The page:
NYC celebrates Women's World Cup winners with parade

The World Cup champs were honored on Friday afternoon in front of a crowd of 3,500 people at City Hall Plaza.

New York Governor Andrew Cuomo has his arm around U.S. women's World Cup team forward Abby Wambach during a ticker-tape parade, as seen from 150 Broadway, honoring the World Cup champions in New York, Friday, July 10, 2015.  (AP Photo/Adam Hunger)

New York Governor Andrew Cuomo has his arm around U.S. women's World Cup team forward Abby Wambach during a ticker-tape parade, as seen from 150 Broadway, honoring the World Cup champions in New York, Friday, July 10, 2015. (AP Photo/Adam Hunger) (7/10/15)

MANHATTAN - (AP) -- Fresh off its World Cup championship, the U.S. women's soccer team got a hero's welcome on Friday with a ticker-tape parade in lower Manhattan mobbed by young girls and other flag-waving fans, followed by a City Hall ceremony where each player was given a key to the city.

"All of this for us started when we were little and we had a dream," star forward Abby Wambach told a crowd of 3,500 at City Hall Plaza. "In my opinion, all the women up on this stage believed in that dream, kept believing in that dream. "

Head coach Jill Ellis called the celebration "mind-blowing." And midfielder Carli Lloyd, named the World Cup's most valuable player after scoring three goals in the final, told the crowd, "Well I'm a Jersey girl ... but New York City, you guys are awesome."

Parade-goers -- many wearing red, white and blue -- started gathering at 3:30 a.m. along the Canyon of Heroes, a stretch of Broadway where the nation's largest city has honored its legends. When the parade got underway at 11 a.m., the crowd was as much as 10 deep along the route. Chants of "USA! USA!" were distinctly high-pitched.

It was the first-ever ticker-tape parade in New York for a women's sports team -- a fact not lost on the crowd. A 4th floor window on a building near the route was decorated with a homemade sign that reads "Girl Power" with four American flags.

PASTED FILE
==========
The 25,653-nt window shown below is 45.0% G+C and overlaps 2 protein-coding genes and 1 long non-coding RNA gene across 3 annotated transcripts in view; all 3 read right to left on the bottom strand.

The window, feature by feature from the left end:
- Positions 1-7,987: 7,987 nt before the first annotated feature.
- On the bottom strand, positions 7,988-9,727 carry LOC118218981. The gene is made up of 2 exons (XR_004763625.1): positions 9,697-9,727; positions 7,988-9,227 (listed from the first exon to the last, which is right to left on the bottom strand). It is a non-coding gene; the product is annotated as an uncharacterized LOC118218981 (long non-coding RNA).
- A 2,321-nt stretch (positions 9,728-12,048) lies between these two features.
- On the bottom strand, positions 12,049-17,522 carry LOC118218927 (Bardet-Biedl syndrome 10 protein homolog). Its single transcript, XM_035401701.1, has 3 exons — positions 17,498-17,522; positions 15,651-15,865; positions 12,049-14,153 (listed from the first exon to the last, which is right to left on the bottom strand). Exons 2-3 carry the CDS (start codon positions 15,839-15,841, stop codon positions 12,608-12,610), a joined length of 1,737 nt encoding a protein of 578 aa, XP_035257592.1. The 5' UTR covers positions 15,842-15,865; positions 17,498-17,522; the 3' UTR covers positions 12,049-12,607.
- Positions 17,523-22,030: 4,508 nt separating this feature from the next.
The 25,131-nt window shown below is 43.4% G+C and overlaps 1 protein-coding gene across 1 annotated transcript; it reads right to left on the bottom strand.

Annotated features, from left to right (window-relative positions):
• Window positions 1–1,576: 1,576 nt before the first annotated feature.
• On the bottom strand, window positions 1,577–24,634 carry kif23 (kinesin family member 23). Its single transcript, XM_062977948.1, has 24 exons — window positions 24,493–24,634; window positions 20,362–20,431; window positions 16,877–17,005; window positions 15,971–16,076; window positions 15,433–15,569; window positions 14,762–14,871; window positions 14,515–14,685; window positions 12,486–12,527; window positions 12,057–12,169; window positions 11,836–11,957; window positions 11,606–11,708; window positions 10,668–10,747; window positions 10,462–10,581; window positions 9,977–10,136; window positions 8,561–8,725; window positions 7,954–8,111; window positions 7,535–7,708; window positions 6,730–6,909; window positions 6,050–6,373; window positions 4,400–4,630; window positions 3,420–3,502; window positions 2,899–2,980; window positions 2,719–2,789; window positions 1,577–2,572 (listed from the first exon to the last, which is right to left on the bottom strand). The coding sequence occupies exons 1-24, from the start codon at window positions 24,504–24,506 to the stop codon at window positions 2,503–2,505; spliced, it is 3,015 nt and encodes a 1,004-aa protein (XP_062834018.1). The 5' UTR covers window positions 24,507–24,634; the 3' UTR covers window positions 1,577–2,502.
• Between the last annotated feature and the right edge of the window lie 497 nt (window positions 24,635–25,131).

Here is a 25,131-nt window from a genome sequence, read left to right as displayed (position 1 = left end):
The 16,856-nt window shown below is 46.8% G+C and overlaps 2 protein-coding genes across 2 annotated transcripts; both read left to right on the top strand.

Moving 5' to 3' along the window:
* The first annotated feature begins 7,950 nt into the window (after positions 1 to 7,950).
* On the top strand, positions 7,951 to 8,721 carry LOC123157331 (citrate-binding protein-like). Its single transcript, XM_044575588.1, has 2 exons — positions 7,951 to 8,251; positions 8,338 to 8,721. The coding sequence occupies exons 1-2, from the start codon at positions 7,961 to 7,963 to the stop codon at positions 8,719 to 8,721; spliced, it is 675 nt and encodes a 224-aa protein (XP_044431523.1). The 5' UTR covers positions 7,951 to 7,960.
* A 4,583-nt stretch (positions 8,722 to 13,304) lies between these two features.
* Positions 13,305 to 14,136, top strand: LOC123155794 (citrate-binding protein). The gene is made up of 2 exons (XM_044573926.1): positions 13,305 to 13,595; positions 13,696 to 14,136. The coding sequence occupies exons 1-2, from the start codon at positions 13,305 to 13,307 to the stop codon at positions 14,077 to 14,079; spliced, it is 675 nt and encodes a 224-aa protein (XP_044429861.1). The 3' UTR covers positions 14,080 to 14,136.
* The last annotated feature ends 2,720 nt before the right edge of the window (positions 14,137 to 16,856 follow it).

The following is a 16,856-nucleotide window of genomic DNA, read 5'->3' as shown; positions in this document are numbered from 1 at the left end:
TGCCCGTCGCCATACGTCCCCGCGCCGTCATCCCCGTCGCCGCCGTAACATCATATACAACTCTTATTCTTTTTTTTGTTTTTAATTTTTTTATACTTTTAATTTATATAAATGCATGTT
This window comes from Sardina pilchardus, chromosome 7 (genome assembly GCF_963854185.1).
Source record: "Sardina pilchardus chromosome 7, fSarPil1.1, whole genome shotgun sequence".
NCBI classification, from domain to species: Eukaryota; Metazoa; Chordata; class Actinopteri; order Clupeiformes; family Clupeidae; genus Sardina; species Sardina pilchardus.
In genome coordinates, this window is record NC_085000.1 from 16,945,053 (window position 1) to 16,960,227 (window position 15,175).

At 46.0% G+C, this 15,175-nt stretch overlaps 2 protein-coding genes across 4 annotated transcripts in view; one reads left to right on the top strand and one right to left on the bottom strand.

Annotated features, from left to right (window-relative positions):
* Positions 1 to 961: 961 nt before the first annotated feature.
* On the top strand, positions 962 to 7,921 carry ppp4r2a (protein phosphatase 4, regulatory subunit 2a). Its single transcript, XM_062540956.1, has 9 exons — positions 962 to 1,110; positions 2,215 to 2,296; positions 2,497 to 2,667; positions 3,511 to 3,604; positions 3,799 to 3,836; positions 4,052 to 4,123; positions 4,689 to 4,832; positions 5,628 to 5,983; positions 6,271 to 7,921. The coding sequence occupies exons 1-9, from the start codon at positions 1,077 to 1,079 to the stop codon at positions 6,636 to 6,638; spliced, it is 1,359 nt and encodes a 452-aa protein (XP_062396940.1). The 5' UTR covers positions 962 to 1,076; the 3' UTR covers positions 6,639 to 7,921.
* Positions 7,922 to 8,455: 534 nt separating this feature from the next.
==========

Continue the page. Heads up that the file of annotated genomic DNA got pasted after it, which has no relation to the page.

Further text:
"I'm glad to see girls getting a parade," said 9-year-old Christinah Delesine, who wore a blue soccer shirt. "There should be more."

Robert Sanfiz, who brought his three children -- Julia, 8, Chris, 7 and Tommy, 2 -- had a similar take.

"It's great for her to see women finally be represented," Sanfiz said. "It's great for her self-esteem."

Ireland Giaquinto, 13, held a sign reading, "Thank you for letting me dream."

All 23 players from the team -- none of whom are from New York City, though four hail from nearby New Jersey -- were riding on four of 12 floats. One of the floats was carrying the World Cup trophy, along Lloyd and Mayor Bill de Blasio. Gov. Andrew Cuomo was on a separate float.

The players could be seen taking selfies and shooting photos of the crowd. As the parade started, goalkeeper Hope Solo tweeted: "We couldn't be more excited be here!" with a photo of herself and five teammates.

The southern end of Broadway is the traditional spot for New York City for the parades where workers in tall officer buildings once tossed ticker tape -- strips of paper with stock price information -- onto celebrants below. The tape has been replaced by shredded paper.

The New York Yankees have gotten parades when they've won the World Series, and the New York Giants have been celebrated when they've won the Super Bowl, most recently in 2012. Among the famous people honored: Theodore Roosevelt, John F. Kennedy, Dwight Eisenhower, Gen. Douglas MacArthur and Albert Einstein.

Even though the women's soccer team is a national team instead of local, the push to honor the players with a parade had been fervent. Manhattan Borough President Gale Brewer had written to de Blasio, saying it was a good opportunity to showcase female athletes.

"When they brought back that trophy, they also brought back the message of the power of women," de Blasio said at City Hall.

The United States has returned to the top of the FIFA women's rankings after winning the World Cup. The U.S. toppled Germany before beating Japan 5-2 in Sunday's final in Vancouver to collect the top prize in women's soccer for the first time in 16 years.

 

 

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